Jennifer Givhan is an award-winning New Mexican author. Her book-length collections of poetry include Rosa’s Einstein(University of Arizona Press, 2019), Girl with Death Mask(Indiana University Press, 2017), Protection Spell (2016 Miller Williams Series, University of Arkansas Press), and Landscape with Headless Mama (2015 Pleiades Editors’ Prize). She is a recipient of a National Endowment of the Arts and a PEN/Rosenthal Emerging Voices fellowship, among other honors, and her work has been widely published in some of the most notable venues in the literary world. This is the powerhouse pedigree Givhan brings to her debut novel; which is to say, when you pick up Trinity Sight, prepare for a bang.
Trinity Sight (published by Blackstone Publishing in late 2019) centers on archaeologist Calliope Santiago. Like Givhan herself, Calliope can trace her lineage back to the Pueblo culture that once peopled the American Southwest, including the iconic city at Chaco Canyon, mysteriously abandoned long before white colonization. It is this personal, familial connection that drives Calliope’s work; while her science-trained mind tries to stick to the rational, her heart has been searching for a means to heal the rifts of grief and guilt, and the many mundane injuries that pass from mothers and daughters.
It is in this state that Calliope’s story begins. While searching, however subconsciously, for a bridge back to her roots, Trinity Sight opens on a literal bridge at the onset of an epic ecological disaster that vanishes most of humankind from the face of the earth, leaving Calliope alone in the wreckage of New Mexico—heavily pregnant with twins.
Trinity Sight is a deeply satisfying book; an accessible, imminently readable inter-genre page-turner that is also, for those who need it, a cathartic spiritual journey. What sets off as a harrowing apocalypse-survival story quickly takes a turn into the mythic and the supernatural, with plot twists and compelling characters born from both Pueblo oral traditions and cultural motifs as well as text-book American history. Givhan’s work balances careful research and creative impulse. The result is an earnest fantastical narrative written with a poet’s tongue.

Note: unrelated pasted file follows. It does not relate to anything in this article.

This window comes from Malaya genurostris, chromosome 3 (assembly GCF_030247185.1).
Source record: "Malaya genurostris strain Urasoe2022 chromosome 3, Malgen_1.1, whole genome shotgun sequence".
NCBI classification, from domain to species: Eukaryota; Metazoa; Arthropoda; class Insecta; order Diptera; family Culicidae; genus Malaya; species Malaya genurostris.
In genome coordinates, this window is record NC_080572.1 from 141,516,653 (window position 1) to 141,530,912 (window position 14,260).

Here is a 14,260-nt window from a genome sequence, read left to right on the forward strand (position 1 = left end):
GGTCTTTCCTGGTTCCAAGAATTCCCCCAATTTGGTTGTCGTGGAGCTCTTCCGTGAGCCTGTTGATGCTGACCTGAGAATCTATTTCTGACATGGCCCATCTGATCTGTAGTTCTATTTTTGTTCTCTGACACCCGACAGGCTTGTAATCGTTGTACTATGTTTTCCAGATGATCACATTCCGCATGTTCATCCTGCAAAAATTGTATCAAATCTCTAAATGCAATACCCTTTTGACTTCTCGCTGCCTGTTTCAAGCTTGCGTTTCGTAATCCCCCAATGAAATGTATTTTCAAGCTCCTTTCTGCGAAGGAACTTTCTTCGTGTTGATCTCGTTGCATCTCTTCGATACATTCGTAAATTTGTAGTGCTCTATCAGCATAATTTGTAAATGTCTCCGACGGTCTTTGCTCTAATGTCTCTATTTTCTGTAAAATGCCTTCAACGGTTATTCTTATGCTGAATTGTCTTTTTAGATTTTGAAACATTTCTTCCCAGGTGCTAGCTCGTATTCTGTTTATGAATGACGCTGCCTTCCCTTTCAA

Apocalyptic fiction always has its appeal, but Givhan’s inspired stab at it comes at an unprecedented moment. In an age when world news grows exponentially more terrifying and ridiculous, neighbors and families are kept apart, and the old ways of living crumbling are at our feet, the plausibility of an end-of-days rings especially true.
While Trinity Sight scratches that particular itch for our modern angst, it also rolls out some very pertinent ethical, ecological, and intimately personal questions for would-be end-of-the-world survivors. Where do we stand, as a nation? As a people? Or as an individual? Do our deeds balance out for the greater good, does our privilege balance out, do we have something to offer? Do we belong? Are we doing justice to our loved ones, living or ancestral? Are we doing justice to the earth — and how would we fare if She suddenly called in a reckoning?